Director of BA (Hons) Journalism courses
Could you tell us about your experience and how this feeds into your course?
I’ve been a journalist and broadcaster for 17 years. I still work in journalism and recently won the Mind Media Award’s Journalist of the Year for a recent BBC Radio 4 documentary I produced and presented, about mental health called Black Girls Don’t Cry. I started out as a Trainee TV News Reporter for ITV Central News in Birmingham, became a Newsreader there; I spent time at the BBC as a reporter for BBC Radio WM and BBC Midlands Today. Then I was headhunted by Sky News to become a News Anchor with them in London. I worked in London for the best part of a decade: as a Newsreader for Arise News, 5 News and also as a Senior Video Producer for the International Business Times. It’s safe to say I know local, national and international news journalism quite well.
What is the philosophy of your course?
Being proactive. Myself and my team teach students the art of original journalism - going out and finding their own news stories, not waiting for a press release to land in their inbox. We also teach storytelling – telling your news story to your audience in a way that has impact, aids understanding and compels them to read, watch or listen. That means they learn to write well, use TV and audio equipment and editing systems, and also film and edit on mobile devices (smartphones and iPads).
Employing all of those skills means BCU students have to be prepared to step outside of their comfort zone, forget about any insecurities they might have and be willing to learn new skills, be prepared to fail and pick themselves up, and dust themselves down again when they do.
If you had to name one thing about your course that makes it distinct, what would it be?
The ‘mobile-first’ nature of the course: our priority is teaching students how to be a mobile journalist. They learn how to use all the skills they learn, and be a journalist but away from a PC or a laptop.
Why is Birmingham a good place to study?
It’s a phenomenal city – the largest outside of London. There are a whole host of people from different nationalities and cultures that live here so it’s vibrant, exciting, and packed full of amazing restaurants, music venues, theatres and places to go. And if you want to get away from it all there are plenty of parks and open spaces, and historical venues to visit like Soho House and Birmingham Museum & Art Gallery.
Why do you believe it’s important to study a degree and why might students want to study your course?
Opting for a Journalism degree at BCU, over a job means that – through your hard work and dedication over the three years with us – you learn all the skills to be a News Journalist / News Reporter, and be seriously considered for jobs in what is a highly competitive profession. It’s incredibly difficult to get a job in Journalism, without a having a degree behind you.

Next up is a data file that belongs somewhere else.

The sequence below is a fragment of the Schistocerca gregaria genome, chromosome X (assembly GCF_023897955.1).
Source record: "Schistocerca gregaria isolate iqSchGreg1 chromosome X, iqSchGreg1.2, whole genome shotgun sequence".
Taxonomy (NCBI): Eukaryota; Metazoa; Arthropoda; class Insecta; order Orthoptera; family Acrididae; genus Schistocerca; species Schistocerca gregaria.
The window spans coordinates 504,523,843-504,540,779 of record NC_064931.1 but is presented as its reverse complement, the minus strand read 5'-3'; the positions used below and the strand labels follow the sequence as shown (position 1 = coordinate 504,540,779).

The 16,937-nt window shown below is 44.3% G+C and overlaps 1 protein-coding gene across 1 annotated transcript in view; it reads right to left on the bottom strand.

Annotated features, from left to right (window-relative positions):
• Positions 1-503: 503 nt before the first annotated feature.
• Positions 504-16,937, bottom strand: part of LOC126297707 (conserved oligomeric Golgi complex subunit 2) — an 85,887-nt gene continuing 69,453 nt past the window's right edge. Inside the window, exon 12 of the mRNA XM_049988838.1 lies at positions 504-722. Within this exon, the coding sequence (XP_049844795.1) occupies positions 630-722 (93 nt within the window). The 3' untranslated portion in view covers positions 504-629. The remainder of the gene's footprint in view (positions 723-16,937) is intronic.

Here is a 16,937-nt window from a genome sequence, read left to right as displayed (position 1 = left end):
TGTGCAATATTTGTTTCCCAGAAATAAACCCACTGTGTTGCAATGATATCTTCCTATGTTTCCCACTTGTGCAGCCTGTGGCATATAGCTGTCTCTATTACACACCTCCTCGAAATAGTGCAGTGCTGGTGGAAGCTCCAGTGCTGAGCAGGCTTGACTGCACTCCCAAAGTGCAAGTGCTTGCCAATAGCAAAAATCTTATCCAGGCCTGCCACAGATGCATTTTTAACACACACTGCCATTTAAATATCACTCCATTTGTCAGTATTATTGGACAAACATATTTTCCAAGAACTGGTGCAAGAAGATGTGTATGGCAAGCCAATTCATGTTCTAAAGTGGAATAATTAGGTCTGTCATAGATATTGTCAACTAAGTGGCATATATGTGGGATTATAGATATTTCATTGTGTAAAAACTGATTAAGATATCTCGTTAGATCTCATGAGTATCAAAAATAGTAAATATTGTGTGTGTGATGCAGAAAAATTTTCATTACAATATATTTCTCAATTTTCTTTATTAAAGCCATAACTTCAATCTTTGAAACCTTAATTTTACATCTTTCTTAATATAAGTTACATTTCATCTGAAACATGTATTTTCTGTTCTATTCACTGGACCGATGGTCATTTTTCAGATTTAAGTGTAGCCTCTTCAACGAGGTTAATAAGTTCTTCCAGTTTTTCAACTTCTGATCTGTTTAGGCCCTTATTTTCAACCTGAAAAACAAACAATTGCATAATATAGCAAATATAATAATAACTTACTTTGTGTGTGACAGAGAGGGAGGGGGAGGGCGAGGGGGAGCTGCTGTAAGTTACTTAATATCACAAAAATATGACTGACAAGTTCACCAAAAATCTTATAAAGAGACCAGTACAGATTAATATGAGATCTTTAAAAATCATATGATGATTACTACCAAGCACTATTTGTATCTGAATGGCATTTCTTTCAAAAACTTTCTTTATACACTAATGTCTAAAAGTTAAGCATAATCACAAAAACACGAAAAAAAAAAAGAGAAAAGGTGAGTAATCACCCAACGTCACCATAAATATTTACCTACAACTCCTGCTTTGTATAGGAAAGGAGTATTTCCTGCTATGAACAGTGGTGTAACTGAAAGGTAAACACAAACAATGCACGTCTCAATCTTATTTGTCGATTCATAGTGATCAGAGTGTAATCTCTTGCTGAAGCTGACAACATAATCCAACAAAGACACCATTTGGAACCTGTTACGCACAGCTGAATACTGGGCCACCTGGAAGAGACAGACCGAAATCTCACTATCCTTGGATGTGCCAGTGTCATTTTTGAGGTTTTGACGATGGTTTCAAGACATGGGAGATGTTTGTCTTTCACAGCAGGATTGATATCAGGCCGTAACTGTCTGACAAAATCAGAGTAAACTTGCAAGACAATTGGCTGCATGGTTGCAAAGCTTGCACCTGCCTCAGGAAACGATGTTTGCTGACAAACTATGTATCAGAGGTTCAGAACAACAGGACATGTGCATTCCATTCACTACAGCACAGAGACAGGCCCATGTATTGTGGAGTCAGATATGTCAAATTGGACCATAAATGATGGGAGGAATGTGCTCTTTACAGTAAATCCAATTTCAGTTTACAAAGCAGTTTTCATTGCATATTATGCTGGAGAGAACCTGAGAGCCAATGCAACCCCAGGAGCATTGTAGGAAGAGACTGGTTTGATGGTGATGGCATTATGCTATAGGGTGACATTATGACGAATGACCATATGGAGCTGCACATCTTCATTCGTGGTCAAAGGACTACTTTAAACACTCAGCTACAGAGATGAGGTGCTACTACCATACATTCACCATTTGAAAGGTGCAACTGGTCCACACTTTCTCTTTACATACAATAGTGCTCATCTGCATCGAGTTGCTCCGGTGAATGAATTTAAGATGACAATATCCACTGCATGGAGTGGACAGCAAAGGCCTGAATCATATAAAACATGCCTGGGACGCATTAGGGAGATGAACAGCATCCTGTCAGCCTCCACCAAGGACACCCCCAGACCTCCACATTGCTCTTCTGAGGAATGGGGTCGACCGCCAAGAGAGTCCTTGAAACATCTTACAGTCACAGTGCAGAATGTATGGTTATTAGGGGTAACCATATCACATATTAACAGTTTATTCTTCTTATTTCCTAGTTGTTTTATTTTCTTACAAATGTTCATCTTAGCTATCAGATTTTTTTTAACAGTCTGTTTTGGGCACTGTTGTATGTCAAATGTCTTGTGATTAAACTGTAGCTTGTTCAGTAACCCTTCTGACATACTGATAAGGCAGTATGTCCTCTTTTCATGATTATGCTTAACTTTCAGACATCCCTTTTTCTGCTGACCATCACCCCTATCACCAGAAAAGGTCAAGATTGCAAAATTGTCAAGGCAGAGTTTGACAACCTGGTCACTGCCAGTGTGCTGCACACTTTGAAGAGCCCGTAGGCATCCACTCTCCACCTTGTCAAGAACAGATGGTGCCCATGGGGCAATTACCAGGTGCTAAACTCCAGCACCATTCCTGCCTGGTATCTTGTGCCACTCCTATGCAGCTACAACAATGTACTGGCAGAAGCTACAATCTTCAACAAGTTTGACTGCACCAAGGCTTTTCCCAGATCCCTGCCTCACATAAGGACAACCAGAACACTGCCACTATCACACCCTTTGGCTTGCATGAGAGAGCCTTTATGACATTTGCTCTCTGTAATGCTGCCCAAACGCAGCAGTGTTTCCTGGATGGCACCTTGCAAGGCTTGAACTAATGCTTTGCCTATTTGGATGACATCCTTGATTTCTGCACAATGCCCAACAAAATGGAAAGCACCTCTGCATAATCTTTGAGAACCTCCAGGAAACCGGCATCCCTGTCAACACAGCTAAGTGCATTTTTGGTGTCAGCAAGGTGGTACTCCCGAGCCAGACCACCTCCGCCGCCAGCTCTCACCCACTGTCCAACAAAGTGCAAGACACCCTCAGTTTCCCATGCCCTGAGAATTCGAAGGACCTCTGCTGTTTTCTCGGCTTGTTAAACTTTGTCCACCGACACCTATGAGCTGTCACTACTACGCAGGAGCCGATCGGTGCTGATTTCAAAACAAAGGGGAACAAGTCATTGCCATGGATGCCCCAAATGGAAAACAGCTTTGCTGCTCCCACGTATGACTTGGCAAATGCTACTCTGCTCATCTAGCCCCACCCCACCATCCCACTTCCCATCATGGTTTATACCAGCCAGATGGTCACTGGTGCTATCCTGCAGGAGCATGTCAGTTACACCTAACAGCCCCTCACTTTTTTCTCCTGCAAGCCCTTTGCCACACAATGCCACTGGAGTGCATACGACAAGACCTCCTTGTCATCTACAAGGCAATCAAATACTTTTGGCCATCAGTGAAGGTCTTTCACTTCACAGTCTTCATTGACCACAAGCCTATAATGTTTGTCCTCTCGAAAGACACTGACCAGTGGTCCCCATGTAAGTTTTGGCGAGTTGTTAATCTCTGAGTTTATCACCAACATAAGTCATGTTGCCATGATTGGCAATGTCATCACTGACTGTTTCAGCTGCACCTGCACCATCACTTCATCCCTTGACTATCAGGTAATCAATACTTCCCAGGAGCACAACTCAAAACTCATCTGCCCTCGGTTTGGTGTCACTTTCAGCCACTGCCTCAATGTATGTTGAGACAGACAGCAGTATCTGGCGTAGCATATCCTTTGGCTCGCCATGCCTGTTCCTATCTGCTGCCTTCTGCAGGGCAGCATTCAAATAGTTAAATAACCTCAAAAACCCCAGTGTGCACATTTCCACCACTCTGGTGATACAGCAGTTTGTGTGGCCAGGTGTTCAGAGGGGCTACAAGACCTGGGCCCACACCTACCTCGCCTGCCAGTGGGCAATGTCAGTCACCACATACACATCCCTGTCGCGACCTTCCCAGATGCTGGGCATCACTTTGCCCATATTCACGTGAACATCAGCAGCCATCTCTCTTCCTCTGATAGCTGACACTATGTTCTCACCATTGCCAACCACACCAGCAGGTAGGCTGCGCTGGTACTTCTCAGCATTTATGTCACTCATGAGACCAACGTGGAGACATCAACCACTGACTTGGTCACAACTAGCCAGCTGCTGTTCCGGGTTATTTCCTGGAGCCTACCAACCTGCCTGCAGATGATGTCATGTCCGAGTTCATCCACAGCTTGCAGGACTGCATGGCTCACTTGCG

The industry is crying out for new entrants, who have the fearlessness and desire to speak truth to power, tell people’s stories and help give a voice to the voiceless. It’s currently a very elite profession, and is badly in need of fresh voices and perspectives.
If you come to study one of our Journalism degree courses, you’ll be guaranteed teaching that will arm you with a wealth of transferable skills, which will enable your first steps into Journalism and even jobs in TV production, press, PR and social media – because the skills are so interchangeable.
That said this course is not for the faint-hearted. You will be pushed out of your comfort zone on a daily basis. The teaching is led by a team of excellent journalists, some of whom have won awards for their work, and who are still working in the industry – which means their knowledge, skills and contact get brought directly to you in the classroom. You really can’t beat that type of learning experience.
Where will the students be based in their time here and what will their learning environment be?
Students will be based in the City Campus across Millennium Point, Parkside and Curzon Buildings. It’s a very practical course: you will be learning how to write news stories, figuring out how to find your own original stories and build up community contacts, you get to grips with cameras and audio equipment to film and edit on those and on tablets and smartphones and you’ll be in our TV and radio studios learning how traditional news broadcasting works. It’s a full-on rollercoaster ride of learning, where the stakes are high, but if you’re willing to get your hands dirty you’ll reap the rewards.
What can students do to help prepare them for the course?
Read, watch and listen to news! On a daily basis. Everything from The Guardian, Huffpost UK, iNews, Daily Mail, Daily Express and the Daily Mirror to BBC News at 6, ITV News At Ten, Channel 4 News and 5 News – across all channels, and stations on the hour. Give thought to why stories are there, why some get more coverage than others, who’s reporting those stories and who those stories are about. This whole world is what your course will explore.
What’s your favourite element about working at Birmingham School of Media?
We have a fantastic teaching team here – all of us are experts in our fields. We all have a lot of fun together as colleagues, and ultimately our top priority is YOU, the student. We all want the same thing: for you to have a terrific time learning with us, have some incredible life-changing experiences while you’re here, and graduate industry-ready. What’s not to like?